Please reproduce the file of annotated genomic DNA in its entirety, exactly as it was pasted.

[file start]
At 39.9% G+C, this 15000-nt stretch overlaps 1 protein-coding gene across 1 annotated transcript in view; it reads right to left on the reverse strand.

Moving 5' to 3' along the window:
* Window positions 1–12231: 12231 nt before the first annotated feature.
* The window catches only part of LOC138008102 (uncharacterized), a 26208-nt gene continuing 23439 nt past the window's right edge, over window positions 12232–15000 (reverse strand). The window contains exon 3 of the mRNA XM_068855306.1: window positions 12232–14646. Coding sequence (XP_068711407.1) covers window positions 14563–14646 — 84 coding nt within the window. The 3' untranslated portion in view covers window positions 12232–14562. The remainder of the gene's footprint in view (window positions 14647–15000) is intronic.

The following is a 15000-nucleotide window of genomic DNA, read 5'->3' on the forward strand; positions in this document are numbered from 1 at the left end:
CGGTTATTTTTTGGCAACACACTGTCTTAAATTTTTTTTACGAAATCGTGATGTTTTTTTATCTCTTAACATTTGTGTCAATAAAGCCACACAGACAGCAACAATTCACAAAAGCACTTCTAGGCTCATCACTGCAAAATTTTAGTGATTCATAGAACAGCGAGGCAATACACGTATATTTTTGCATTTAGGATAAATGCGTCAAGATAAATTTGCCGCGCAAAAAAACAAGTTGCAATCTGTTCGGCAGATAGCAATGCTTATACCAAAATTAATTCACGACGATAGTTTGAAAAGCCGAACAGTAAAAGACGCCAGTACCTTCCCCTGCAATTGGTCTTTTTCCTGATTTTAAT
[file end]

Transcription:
At 39.9% G+C, this 15000-nt stretch overlaps 1 protein-coding gene across 1 annotated transcript in view; it reads right to left on the reverse strand.

Moving 5' to 3' along the window:
* Window positions 1–12231: 12231 nt before the first annotated feature.
* The window catches only part of LOC138008102 (uncharacterized), a 26208-nt gene continuing 23439 nt past the window's right edge, over window positions 12232–15000 (reverse strand). The window contains exon 3 of the mRNA XM_068855306.1: window positions 12232–14646. Coding sequence (XP_068711407.1) covers window positions 14563–14646 — 84 coding nt within the window. The 3' untranslated portion in view covers window positions 12232–14562. The remainder of the gene's footprint in view (window positions 14647–15000) is intronic.

The following is a 15000-nucleotide window of genomic DNA, read 5'->3' on the forward strand; positions in this document are numbered from 1 at the left end:
CGGTTATTTTTTGGCAACACACTGTCTTAAATTTTTTTTACGAAATCGTGATGTTTTTTTATCTCTTAACATTTGTGTCAATAAAGCCACACAGACAGCAACAATTCACAAAAGCACTTCTAGGCTCATCACTGCAAAATTTTAGTGATTCATAGAACAGCGAGGCAATACACGTATATTTTTGCATTTAGGATAAATGCGTCAAGATAAATTTGCCGCGCAAAAAAACAAGTTGCAATCTGTTCGGCAGATAGCAATGCTTATACCAAAATTAATTCACGACGATAGTTTGAAAAGCCGAACAGTAAAAGACGCCAGTACCTTCCCCTGCAATTGGTCTTTTTCCTGATTTTAAT